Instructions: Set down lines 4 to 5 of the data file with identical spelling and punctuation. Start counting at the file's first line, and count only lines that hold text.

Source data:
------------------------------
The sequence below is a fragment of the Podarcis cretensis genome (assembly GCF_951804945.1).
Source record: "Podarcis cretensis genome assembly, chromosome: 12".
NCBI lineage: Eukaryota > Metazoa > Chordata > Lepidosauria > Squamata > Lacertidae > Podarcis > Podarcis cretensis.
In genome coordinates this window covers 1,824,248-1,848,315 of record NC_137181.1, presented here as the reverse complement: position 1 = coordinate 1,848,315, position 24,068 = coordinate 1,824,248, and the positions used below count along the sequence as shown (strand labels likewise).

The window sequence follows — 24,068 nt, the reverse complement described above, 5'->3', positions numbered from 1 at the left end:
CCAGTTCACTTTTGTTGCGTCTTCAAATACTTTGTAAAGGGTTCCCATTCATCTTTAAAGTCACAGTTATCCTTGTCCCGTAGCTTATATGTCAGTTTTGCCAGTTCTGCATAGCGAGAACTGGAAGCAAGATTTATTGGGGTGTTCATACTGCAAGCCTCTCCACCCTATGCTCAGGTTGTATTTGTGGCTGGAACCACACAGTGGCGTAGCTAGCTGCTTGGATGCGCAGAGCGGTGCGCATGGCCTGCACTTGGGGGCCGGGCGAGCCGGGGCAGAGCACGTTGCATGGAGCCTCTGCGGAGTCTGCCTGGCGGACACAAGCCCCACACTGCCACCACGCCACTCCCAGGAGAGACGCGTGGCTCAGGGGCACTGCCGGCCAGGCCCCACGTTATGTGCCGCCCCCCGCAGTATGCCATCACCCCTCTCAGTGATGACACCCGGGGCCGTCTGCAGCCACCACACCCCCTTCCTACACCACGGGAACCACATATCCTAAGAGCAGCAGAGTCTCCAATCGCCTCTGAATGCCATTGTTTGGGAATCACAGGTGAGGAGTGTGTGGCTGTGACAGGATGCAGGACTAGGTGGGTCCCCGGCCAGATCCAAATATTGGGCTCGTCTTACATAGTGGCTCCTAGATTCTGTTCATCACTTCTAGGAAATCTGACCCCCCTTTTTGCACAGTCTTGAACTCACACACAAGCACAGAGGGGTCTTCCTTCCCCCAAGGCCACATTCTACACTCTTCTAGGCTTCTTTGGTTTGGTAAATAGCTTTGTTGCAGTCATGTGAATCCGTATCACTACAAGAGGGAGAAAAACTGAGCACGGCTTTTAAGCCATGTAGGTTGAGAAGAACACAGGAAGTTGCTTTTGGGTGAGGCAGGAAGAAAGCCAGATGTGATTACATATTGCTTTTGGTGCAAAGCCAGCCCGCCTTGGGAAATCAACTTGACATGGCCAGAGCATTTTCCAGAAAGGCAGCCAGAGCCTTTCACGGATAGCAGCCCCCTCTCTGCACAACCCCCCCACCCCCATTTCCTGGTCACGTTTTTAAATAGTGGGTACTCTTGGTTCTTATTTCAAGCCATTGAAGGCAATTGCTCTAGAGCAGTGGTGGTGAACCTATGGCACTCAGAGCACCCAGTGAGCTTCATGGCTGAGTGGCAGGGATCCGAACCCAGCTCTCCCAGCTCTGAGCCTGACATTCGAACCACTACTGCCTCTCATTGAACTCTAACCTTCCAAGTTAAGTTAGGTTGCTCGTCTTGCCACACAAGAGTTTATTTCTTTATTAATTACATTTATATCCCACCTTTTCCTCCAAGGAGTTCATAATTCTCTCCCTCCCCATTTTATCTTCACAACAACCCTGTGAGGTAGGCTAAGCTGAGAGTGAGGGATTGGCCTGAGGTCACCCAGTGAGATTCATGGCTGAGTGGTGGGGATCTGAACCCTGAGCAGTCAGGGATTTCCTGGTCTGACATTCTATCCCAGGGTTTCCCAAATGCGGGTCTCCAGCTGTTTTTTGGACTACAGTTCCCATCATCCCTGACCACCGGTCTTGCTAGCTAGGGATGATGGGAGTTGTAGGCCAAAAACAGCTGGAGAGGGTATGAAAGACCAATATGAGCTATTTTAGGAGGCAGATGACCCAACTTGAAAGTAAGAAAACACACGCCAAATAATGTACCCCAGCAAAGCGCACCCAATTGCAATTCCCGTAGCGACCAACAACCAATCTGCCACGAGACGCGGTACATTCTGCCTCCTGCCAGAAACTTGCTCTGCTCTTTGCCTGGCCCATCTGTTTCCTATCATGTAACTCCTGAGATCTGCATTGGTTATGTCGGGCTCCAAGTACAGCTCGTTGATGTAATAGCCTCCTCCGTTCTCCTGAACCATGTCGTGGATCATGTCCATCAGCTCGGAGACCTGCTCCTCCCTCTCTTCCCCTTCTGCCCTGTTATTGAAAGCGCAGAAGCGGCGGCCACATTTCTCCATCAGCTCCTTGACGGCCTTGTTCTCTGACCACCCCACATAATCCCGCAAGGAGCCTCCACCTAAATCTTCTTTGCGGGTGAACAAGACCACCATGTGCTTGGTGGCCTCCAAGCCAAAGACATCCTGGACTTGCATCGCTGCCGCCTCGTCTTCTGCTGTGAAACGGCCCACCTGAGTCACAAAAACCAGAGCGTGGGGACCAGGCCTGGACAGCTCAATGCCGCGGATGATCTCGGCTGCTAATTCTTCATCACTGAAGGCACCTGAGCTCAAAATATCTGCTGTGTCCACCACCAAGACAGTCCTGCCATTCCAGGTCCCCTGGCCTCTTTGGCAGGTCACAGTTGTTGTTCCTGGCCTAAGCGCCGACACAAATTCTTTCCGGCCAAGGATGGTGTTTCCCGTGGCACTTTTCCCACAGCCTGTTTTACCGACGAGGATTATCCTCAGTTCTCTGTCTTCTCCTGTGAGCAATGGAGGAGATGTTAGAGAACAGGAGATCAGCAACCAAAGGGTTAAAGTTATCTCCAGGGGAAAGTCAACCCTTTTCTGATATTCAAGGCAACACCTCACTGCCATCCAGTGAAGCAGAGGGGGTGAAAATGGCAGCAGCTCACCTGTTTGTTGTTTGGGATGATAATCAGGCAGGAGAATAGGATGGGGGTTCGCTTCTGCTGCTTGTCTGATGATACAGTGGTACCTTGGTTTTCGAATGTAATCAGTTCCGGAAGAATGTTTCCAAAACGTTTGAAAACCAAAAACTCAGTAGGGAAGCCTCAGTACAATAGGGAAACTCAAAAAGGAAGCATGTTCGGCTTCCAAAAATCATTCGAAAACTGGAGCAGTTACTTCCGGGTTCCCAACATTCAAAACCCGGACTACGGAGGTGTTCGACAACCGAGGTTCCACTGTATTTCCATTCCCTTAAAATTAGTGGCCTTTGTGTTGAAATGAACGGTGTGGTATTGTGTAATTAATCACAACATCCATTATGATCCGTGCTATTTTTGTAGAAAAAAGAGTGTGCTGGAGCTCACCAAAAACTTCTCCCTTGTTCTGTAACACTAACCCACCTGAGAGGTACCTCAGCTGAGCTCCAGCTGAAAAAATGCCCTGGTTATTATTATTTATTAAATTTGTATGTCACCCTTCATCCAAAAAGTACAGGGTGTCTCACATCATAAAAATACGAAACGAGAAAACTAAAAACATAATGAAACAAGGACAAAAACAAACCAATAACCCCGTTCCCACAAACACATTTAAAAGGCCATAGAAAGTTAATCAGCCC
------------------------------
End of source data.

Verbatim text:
In genome coordinates this window covers 1,824,248-1,848,315 of record NC_137181.1, presented here as the reverse complement: position 1 = coordinate 1,848,315, position 24,068 = coordinate 1,824,248, and the positions used below count along the sequence as shown (strand labels likewise).

The window sequence follows — 24,068 nt, the reverse complement described above, 5'->3', positions numbered from 1 at the left end: